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Logo of canrespjCanadian Respiratory Journal
 
Can Respir J. 2017; 2017: 9598089.
Published online 2017 August 28. doi:  10.1155/2017/9598089
PMCID: PMC5592404

Pulmonary Hypertension due to Lung Diseases and/or Hypoxia: What Do We Actually Know?

Pulmonary hypertension (PH) is a complex, progressive, and life-threatening disease, characterized by increased blood pressure in the lung vasculature. Group III PH includes PH cases that are associated with underlying lung pathology and/or hypoxia, like chronic obstructive pulmonary disease, interstitial lung disease (ILD), obstructive sleep apnea (OSA), alveolar hypoventilation disorders, chronic exposure to high-altitude environment, and developmental lung abnormalities, among others [1, 2].

Current therapy for Group III PH patients aims at treating the underlying cause of lung disease while halting the remodeling process in the pulmonary circulation may offer additional treatments. However, lung transplantation remains the last resort for treating PH in these patients. Despite the clear progress that has been achieved in the past, many clinical and scientific questions still remain not fully determined, described, and understood. Therefore, this special issue covers a wide area of research and presents novel data as well as review articles regarding pulmonary vascular disease which appears due to lung disorders and/or hypoxia.

In this special issue, S. D. Collum et al. provide a timely review about PH associated with idiopathic pulmonary fibrosis and discuss the animal models used to phenocopy and study the human condition. Since pulmonary vascular disease is an additional pathological burden to already severe disease as lung fibrosis [3], the comprehensive and updated information in this article is of great importance to the field. Although it is a well-known fact that high-altitude environment affects the pulmonary circulation, J. Grimminger and colleagues shed light on recently identified mechanisms underlying acute and chronic acclimatization/adaptation and maladaptation to this extreme geographical setting, treatment options, and unresolved issues. They also summarize in vitro, in vivo, and human-based literature regarding hypoxia-induced PH and possible treatment strategies. The consequences of sleep-disordered breathing on right heart structure and function are still unexplored; therefore, A. Maripov et al. review online databases and perform meta-analysis on 25 studies conducted on 1503 OSA patients and 796 healthy subjects. They demonstrate, for the first time, that OSA is associated with right ventricular (RV) wall thickening and dilation as well as dysregulated RV function. N. K. Kozij and coauthors explore feasibility, discriminative validity, and methods of measurement and magnitude of alterations of alveolar and conducting airway-exhaled nitric oxide among healthy human subjects and patients. The study covers many lung diseases and disease subsets such as idiopathic pulmonary arterial hypertension (PAH), ILD, systemic sclerosis (SSc), SSc-associated PAH and ILD, and systemic lupus erythematosus- (SLE-) associated PAH. Last but not least, E. C. C. Castro et al. investigate the expression pattern of serotonin transporter (SERT) during pre- and postnatal periods of human lung development and demonstrate that SERT expression is confined to the endothelium and starts at week 30 of gestation. Interestingly, they also show that alveolar capillary dysplasia with misalignment of pulmonary veins (ACD/MPV) autopsies exhibit diminished SERT expression compared to other neonatal and childhood PH-associated diseases such as bronchopulmonary dysplasia and congenital alveolar dysplasia. ACD/MPV is a rare, yet fatal, developmental lung disorder that affects newborns and infants [4]. Given the difficulty in diagnosing ACD/MPV, testing for the absence of SERT expression postmortem may provide a valuable option for diagnosing this rare disease.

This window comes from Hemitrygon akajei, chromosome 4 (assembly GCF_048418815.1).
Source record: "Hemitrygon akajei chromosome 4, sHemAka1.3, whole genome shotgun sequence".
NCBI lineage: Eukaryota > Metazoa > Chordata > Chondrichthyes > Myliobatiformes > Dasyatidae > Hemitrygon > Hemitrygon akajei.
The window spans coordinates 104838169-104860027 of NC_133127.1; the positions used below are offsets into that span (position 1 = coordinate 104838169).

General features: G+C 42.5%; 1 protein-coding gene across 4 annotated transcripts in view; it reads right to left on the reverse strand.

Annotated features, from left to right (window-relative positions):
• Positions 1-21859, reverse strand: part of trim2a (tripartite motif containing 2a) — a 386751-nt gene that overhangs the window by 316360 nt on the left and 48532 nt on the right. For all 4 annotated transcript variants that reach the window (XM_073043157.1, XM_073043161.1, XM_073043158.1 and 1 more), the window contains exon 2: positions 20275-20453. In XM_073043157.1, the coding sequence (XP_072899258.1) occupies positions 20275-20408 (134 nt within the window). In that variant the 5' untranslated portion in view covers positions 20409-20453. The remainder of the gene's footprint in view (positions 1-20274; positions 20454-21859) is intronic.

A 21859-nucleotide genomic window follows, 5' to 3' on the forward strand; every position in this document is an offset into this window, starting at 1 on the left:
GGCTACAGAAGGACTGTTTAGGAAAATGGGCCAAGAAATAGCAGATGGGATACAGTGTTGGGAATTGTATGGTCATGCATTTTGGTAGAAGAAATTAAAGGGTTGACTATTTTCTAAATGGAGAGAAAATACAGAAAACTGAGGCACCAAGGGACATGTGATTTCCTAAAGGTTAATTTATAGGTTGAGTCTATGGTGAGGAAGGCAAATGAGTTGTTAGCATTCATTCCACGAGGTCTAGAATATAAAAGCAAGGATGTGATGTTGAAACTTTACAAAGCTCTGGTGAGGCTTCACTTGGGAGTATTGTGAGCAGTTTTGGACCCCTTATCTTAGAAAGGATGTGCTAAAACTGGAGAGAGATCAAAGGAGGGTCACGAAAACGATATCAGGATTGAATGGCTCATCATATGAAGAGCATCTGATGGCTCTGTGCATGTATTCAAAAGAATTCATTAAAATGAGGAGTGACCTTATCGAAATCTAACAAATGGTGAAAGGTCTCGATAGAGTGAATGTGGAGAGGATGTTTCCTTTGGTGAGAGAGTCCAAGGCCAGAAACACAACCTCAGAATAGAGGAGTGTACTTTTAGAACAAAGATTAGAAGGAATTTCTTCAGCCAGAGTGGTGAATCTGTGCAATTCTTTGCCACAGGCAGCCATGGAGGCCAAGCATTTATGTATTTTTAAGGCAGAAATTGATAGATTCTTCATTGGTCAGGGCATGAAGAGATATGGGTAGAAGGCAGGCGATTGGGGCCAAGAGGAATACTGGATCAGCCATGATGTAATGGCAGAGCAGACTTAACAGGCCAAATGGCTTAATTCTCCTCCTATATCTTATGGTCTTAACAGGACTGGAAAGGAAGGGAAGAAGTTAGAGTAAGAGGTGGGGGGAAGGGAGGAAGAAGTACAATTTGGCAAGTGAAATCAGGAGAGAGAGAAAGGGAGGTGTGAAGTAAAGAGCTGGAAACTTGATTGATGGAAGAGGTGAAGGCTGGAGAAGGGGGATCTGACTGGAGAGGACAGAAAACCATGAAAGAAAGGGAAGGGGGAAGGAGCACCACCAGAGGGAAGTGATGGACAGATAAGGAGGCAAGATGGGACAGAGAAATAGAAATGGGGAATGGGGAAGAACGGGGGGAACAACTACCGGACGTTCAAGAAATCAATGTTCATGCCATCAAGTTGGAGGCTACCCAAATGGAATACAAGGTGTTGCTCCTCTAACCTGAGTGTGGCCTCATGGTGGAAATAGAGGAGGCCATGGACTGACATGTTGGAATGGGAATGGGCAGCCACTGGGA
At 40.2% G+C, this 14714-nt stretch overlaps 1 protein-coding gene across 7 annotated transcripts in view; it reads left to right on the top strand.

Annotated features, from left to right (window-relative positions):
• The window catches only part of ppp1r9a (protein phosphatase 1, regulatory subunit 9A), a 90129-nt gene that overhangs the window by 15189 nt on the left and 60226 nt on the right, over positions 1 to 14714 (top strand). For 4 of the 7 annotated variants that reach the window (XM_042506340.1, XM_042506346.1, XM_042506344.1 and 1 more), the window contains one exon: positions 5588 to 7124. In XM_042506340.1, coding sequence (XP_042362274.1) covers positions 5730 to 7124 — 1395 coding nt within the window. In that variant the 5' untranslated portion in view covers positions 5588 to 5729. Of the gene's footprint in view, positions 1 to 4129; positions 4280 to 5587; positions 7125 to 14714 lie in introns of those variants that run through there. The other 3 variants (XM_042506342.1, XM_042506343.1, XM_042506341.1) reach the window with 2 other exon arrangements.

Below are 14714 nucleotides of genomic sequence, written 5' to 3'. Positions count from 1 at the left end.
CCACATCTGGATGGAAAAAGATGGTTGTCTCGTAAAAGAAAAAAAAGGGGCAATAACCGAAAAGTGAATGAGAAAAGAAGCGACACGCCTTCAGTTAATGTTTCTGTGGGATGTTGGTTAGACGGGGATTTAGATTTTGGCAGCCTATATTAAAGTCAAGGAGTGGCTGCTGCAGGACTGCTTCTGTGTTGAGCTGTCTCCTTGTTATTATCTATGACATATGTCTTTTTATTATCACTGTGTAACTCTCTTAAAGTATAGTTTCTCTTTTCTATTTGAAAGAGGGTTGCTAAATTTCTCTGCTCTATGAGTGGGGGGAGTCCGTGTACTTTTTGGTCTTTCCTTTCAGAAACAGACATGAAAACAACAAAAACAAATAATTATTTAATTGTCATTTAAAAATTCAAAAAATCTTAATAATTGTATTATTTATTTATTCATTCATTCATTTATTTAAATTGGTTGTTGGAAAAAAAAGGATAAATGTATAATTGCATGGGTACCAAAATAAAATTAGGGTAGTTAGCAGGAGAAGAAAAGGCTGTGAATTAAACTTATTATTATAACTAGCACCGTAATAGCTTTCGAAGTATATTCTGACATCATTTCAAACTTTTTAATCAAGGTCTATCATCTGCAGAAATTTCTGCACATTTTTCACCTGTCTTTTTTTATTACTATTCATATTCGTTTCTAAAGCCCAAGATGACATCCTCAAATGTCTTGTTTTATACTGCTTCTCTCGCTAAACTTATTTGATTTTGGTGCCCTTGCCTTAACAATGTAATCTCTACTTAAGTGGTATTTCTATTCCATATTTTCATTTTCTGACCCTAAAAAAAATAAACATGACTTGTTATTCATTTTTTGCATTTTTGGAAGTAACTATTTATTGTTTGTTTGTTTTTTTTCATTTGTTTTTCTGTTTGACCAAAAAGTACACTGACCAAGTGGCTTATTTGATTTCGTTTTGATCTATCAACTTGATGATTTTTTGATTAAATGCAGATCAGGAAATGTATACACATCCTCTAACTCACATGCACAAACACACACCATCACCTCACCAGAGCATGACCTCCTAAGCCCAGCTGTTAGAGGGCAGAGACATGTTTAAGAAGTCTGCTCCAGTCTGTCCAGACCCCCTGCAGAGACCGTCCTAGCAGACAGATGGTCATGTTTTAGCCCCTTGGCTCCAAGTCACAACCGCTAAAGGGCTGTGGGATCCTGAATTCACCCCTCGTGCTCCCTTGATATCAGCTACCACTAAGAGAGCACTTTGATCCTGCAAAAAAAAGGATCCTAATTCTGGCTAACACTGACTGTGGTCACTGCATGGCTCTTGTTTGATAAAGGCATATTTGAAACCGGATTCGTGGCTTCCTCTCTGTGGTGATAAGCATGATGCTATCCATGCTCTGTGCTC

In conclusion, this special issue about pulmonary hypertension due to lung diseases and/or hypoxia reviews the current knowledge about pathophysiological mechanisms and potential treatments but as well highlights the need of more studies in the field to really understand and be able to prevent, early diagnose, and adequately treat PH.

Djuro Kosanovic
Emilio A. Herrera
Akylbek Sydykov
Stylianos E. Orfanos
Elie El Agha

References

1. Simonneau G., Gatzoulis M. A., Adatia I., et al. Updated clinical classification of pulmonary hypertension. Journal of the American College of Cardiology. 2013;62(25):D34–D41. doi: 10.1016/j.jacc.2013.10.029. [PubMed] [Cross Ref]
2. Seeger W., Adir Y., Barberà J. A., et al. Pulmonary hypertension in chronic lung diseases. Journal of the American College of Cardiology. 2013;62(25):D109–D116. doi: 10.1016/j.jacc.2013.10.036. [PubMed] [Cross Ref]
3. Corte T. J., Wort S. J., Wells A. U. Pulmonary hypertension in idiopathic pulmonary fibrosis: a review. Sarcoidosis Vasculitis and Diffuse Lung Diseases. 2009;26:7–19. [PubMed]
4. Bishop N. B., Stankiewicz P., Steinhorn R. H. Alveolar capillary dysplasia. American Journal of Respiratory and Critical Care Medicine. 2011;184(2):172–179. doi: 10.1164/rccm.201010-1697CI. [PMC free article] [PubMed] [Cross Ref]

Articles from Canadian Respiratory Journal are provided here courtesy of Hindawi